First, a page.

Tips on where to go, and what to bring, to elevate your wildlife photography game
There’s a photography saying that goes something like “to make a good picture, you have to put yourself in a good picture-making situation.” Translation: You have to be in the right spot at the right time to capture the perfect photo. Nowhere is this more important than in wildlife photography. Here are eight things you can do to increase your chances of getting a truly great shot.
#1: Practice at the Zoo
In the wild, animals show up when they want to. At your local zoo, however, they’re always hamming it up for your camera. That means the zoo is a good place to practice, especially when it comes to capturing a meaningful moment. “It’s nice to get a picture of the lion sitting there, but when the lion yawns or moves or licks its cub, that’s the moment you’re looking for,” says National Geographic photographer and Olympus Visionary Jay Dickman.
#2: Find a Nearby Wildlife Spot
While you're saving up for your dream trip to Africa or Antarctica (see tip #7), keep in mind there are tons of places to get great shots—likely more than you think—closer to home. The United States has some 562 wildlife refuges, 38 wetland management districts, 58 national parks, and four major migratory flyways. Start there or contact your local Audubon Center, photography club, wildlife group (see #4, below), or public land management office and ask for intel.
#3: Do Your Research
Wild animals are often on the move and are more active during certain months, so wherever you go to chase a picture, you’ll need to be there at the right time. Fall mating season, for example, is a great time to photograph moose and elk. Fall is also a prime time for capturing migratory birds as they move south.
#4: Partner with a Local Organization
There are lots of wildlife organizations that are full of folks with valuable insider knowledge. Dickman suggests calling up one and offering to tag along during an outing to shoot photos that they can use for their website. “This gives you an assignment, a reason to shoot, and it gives back to the group,” Dickman says.
#5: Pack the Right Gear
If you’re putting in long hours, you’ll need plenty of food and water. Also be prepared for the elements by wearing the right clothing. For cameras, less is often more. Dickman says he’s seen photographers miss the moment because they’re holding a giant DSLR paired with a 600mm lens and can’t respond quickly enough. To ensure that never happens, he shoots with the powerful but lightweight Olympus OM-D E-M1 Mark II mirrorless camera. For lenses, he often brings an M.Zuiko 40-150mm F2.8 PRO lens, the M.Zuiko 300mm F4.0 IS PRO stabilized lens, and the M.Zuiko MC-14 1.4x Teleconverter for extended range, all of which are compact and easy to handle. “Give yourself the tools you need to get the shot and nothing more,” he says.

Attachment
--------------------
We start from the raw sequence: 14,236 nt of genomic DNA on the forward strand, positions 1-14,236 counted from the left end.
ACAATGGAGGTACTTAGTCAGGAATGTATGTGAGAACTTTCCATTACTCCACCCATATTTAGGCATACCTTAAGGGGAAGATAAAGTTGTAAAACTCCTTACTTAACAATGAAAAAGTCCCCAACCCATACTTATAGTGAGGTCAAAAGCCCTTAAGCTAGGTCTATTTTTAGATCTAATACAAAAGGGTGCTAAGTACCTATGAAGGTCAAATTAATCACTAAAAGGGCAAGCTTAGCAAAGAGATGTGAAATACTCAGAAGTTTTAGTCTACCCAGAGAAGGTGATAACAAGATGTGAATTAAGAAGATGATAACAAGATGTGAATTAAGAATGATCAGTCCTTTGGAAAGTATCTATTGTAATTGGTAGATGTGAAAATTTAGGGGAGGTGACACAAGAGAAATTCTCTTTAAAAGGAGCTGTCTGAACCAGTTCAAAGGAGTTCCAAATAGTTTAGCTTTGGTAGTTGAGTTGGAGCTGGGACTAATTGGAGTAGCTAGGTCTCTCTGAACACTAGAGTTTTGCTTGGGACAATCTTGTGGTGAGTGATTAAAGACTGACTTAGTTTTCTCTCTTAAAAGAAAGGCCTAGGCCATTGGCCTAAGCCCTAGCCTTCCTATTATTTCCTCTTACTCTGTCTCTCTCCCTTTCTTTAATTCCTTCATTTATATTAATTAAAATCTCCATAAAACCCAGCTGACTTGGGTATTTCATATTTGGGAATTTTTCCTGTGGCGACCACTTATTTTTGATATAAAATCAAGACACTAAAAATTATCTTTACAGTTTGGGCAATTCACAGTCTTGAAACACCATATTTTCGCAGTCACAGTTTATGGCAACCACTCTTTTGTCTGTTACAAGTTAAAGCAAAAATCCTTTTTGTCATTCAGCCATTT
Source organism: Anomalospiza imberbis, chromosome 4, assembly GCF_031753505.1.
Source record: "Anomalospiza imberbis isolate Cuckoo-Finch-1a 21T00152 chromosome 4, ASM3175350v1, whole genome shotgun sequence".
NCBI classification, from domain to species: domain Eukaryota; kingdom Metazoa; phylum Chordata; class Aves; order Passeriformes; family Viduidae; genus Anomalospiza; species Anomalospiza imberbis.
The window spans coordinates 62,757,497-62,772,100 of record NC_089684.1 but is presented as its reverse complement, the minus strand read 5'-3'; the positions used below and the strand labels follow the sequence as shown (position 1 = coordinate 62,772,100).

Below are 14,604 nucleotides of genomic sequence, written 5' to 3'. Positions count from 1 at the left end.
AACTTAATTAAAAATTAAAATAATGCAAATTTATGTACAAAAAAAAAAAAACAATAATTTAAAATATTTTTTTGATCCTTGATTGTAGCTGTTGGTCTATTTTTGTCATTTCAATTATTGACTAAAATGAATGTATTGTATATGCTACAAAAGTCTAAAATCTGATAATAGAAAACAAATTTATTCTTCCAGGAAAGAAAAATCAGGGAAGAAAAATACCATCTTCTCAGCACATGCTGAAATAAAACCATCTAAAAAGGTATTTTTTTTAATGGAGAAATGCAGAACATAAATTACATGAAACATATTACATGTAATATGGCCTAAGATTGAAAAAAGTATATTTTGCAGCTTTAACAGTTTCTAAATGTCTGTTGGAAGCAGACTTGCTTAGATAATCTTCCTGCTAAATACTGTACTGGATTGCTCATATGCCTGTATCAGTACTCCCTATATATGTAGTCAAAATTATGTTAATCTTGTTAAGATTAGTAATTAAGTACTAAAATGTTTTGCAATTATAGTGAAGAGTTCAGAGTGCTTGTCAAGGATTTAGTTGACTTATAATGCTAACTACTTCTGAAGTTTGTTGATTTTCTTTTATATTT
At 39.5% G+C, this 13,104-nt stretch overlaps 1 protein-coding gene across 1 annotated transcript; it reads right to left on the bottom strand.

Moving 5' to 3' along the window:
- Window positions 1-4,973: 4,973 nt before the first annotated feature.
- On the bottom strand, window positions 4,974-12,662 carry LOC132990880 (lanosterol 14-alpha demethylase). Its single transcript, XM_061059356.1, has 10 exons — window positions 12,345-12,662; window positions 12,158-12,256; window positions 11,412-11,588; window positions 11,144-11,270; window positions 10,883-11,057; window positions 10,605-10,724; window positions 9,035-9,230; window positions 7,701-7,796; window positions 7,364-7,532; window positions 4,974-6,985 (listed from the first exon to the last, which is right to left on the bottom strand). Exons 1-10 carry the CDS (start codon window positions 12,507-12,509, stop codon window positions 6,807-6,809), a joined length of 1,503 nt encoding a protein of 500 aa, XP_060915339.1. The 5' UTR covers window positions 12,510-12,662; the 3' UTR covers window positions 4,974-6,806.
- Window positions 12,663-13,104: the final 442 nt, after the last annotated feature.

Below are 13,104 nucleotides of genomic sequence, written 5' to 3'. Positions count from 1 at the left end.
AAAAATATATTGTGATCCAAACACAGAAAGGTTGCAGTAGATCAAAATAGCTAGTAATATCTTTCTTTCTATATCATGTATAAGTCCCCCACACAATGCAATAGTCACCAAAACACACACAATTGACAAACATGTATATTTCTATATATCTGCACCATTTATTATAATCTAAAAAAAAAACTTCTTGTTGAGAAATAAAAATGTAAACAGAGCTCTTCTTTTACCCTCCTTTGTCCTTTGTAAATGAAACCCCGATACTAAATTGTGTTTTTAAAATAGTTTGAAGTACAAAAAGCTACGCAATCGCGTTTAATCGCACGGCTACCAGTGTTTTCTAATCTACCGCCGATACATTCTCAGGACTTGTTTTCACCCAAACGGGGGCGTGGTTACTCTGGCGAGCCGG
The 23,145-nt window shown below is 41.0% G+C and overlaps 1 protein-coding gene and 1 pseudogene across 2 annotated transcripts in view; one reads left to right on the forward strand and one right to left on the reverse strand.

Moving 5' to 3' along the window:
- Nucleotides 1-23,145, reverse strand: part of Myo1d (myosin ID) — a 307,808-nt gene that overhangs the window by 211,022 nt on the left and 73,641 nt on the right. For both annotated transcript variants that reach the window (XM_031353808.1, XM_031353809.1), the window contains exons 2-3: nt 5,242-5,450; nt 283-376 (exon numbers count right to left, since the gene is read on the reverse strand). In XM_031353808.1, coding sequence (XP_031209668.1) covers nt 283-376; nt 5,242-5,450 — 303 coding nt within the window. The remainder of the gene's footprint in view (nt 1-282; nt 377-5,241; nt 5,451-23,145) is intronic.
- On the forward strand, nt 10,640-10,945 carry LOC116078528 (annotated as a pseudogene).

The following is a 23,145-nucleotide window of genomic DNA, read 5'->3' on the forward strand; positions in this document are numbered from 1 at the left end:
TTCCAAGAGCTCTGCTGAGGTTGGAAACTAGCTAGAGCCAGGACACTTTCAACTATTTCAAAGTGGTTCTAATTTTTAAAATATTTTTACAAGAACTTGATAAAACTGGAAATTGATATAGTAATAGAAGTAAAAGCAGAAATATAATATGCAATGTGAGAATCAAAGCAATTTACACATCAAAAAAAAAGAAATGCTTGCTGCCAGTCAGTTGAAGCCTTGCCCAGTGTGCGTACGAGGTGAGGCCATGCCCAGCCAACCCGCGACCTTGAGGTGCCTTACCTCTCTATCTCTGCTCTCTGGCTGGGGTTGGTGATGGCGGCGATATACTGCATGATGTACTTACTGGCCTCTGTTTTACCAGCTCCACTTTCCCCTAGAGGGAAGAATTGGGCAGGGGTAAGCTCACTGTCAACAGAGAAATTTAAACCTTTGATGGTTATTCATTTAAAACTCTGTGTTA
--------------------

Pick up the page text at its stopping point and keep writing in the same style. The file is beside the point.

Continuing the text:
#6: Be Patient and Prepared
Even if you’re in the right spot at the right time, wildlife photography requires patience. You’ll wait for hours, and the moment is over in a second. For photographers like Dickman, it’s vital to know the gear. He relies on tools like Pro Capture, a feature built into the OM-D E-M1 Mark II whereby, with the shutter half pressed, Pro Capture kicks in and tells the camera to continuously buffer a series of shots at speeds up to 60 frames per-second utilizing the electronic shutter. When Jay sees the precise moment he wants to capture, he fully presses the shutter and captures that precise moment plus the 14 previous frames all at once–for a total of 15 images with a single shutter press. In other words, Jay is poised to perfectly capture the peak action.
#7: Save Up for a Dream Trip
When you’re ready, a photo trip is worth the money. Dickman loves the Serengeti National Park for its high density of animals, Namibia’s Etosha National Park for the flamingos, and South Georgia’s Gold Harbour for the surreal number of king penguins and seals. But there are also plenty of amazing locations in the U.S., such as Bosque del Apache in New Mexico, and Big Bend National Park in Texas.
#8: Be Ethical
When on location, Dickman makes sure to respect the land and the environment and avoid putting stress on the animals he’s photographing. For more information, the Nature Photographers Network and National Wildlife Federation both have good lists of ethical practices.
Whether you’re a professional photographer or an admirer of photography, we have a camera system that’s designed for you. Our stunning compact designs, sophisticated technologies, and powerful imaging help you get your shot in many ways, unlike any other camera manufacturer. Learn more at getolympus.com.